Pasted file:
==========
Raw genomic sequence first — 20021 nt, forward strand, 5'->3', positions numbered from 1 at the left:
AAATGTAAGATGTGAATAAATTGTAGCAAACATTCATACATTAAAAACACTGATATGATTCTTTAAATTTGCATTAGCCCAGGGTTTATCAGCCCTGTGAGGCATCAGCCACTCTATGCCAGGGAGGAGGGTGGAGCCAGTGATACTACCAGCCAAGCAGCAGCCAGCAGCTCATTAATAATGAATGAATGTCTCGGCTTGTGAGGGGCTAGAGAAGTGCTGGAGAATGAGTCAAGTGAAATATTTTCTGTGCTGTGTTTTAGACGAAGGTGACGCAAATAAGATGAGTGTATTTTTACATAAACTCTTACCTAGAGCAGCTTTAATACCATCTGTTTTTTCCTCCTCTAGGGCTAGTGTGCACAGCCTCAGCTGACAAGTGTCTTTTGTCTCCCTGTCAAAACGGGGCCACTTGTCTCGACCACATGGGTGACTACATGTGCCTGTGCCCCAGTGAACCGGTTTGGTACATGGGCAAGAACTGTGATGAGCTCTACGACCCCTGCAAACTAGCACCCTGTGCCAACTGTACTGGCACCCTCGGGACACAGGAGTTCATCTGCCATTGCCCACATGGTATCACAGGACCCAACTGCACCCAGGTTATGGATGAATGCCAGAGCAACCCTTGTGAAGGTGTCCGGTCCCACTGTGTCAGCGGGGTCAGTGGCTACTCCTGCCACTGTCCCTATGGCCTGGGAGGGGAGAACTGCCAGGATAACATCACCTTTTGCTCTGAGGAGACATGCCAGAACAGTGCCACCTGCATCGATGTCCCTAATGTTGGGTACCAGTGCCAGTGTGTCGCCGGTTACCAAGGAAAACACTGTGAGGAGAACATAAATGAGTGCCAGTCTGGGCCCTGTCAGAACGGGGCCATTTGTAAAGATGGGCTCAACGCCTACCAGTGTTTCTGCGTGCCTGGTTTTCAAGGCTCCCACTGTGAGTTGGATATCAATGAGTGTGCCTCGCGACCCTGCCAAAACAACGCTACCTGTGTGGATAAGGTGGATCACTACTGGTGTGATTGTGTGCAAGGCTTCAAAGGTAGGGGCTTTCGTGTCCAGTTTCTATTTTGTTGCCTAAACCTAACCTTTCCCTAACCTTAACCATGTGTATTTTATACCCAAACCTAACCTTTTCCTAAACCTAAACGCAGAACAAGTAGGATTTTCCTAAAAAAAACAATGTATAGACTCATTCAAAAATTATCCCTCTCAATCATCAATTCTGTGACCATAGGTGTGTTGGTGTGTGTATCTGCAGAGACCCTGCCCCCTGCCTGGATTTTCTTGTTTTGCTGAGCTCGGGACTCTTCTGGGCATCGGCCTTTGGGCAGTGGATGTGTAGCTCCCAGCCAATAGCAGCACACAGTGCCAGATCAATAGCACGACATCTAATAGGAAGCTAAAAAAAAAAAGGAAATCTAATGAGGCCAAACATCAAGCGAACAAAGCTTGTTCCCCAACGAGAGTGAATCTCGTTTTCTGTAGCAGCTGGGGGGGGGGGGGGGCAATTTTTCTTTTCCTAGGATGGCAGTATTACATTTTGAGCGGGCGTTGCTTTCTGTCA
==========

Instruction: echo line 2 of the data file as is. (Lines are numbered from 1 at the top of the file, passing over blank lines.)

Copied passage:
AAATGTAAGATGTGAATAAATTGTAGCAAACATTCATACATTAAAAACACTGATATGATTCTTTAAATTTGCATTAGCCCAGGGTTTATCAGCCCTGTGAGGCATCAGCCACTCTATGCCAGGGAGGAGGGTGGAGCCAGTGATACTACCAGCCAAGCAGCAGCCAGCAGCTCATTAATAATGAATGAATGTCTCGGCTTGTGAGGGGCTAGAGAAGTGCTGGAGAATGAGTCAAGTGAAATATTTTCTGTGCTGTGTTTTAGACGAAGGTGACGCAAATAAGATGAGTGTATTTTTACATAAACTCTTACCTAGAGCAGCTTTAATACCATCTGTTTTTTCCTCCTCTAGGGCTAGTGTGCACAGCCTCAGCTGACAAGTGTCTTTTGTCTCCCTGTCAAAACGGGGCCACTTGTCTCGACCACATGGGTGACTACATGTGCCTGTGCCCCAGTGAACCGGTTTGGTACATGGGCAAGAACTGTGATGAGCTCTACGACCCCTGCAAACTAGCACCCTGTGCCAACTGTACTGGCACCCTCGGGACACAGGAGTTCATCTGCCATTGCCCACATGGTATCACAGGACCCAACTGCACCCAGGTTATGGATGAATGCCAGAGCAACCCTTGTGAAGGTGTCCGGTCCCACTGTGTCAGCGGGGTCAGTGGCTACTCCTGCCACTGTCCCTATGGCCTGGGAGGGGAGAACTGCCAGGATAACATCACCTTTTGCTCTGAGGAGACATGCCAGAACAGTGCCACCTGCATCGATGTCCCTAATGTTGGGTACCAGTGCCAGTGTGTCGCCGGTTACCAAGGAAAACACTGTGAGGAGAACATAAATGAGTGCCAGTCTGGGCCCTGTCAGAACGGGGCCATTTGTAAAGATGGGCTCAACGCCTACCAGTGTTTCTGCGTGCCTGGTTTTCAAGGCTCCCACTGTGAGTTGGATATCAATGAGTGTGCCTCGCGACCCTGCCAAAACAACGCTACCTGTGTGGATAAGGTGGATCACTACTGGTGTGATTGTGTGCAAGGCTTCAAAGGTAGGGGCTTTCGTGTCCAGTTTCTATTTTGTTGCCTAAACCTAACCTTTCCCTAACCTTAACCATGTGTATTTTATACCCAAACCTAACCTTTTCCTAAACCTAAACGCAGAACAAGTAGGATTTTCCTAAAAAAAACAATGTATAGACTCATTCAAAAATTATCCCTCTCAATCATCAATTCTGTGACCATAGGTGTGTTGGTGTGTGTATCTGCAGAGACCCTGCCCCCTGCCTGGATTTTCTTGTTTTGCTGAGCTCGGGACTCTTCTGGGCATCGGCCTTTGGGCAGTGGATGTGTAGCTCCCAGCCAATAGCAGCACACAGTGCCAGATCAATAGCACGACATCTAATAGGAAGCTAAAAAAAAAAAGGAAATCTAATGAGGCCAAACATCAAGCGAACAAAGCTTGTTCCCCAACGAGAGTGAATCTCGTTTTCTGTAGCAGCTGGGGGGGGGGGGGGGCAATTTTTCTTTTCCTAGGATGGCAGTATTACATTTTGAGCGGGCGTTGCTTTCTGTCA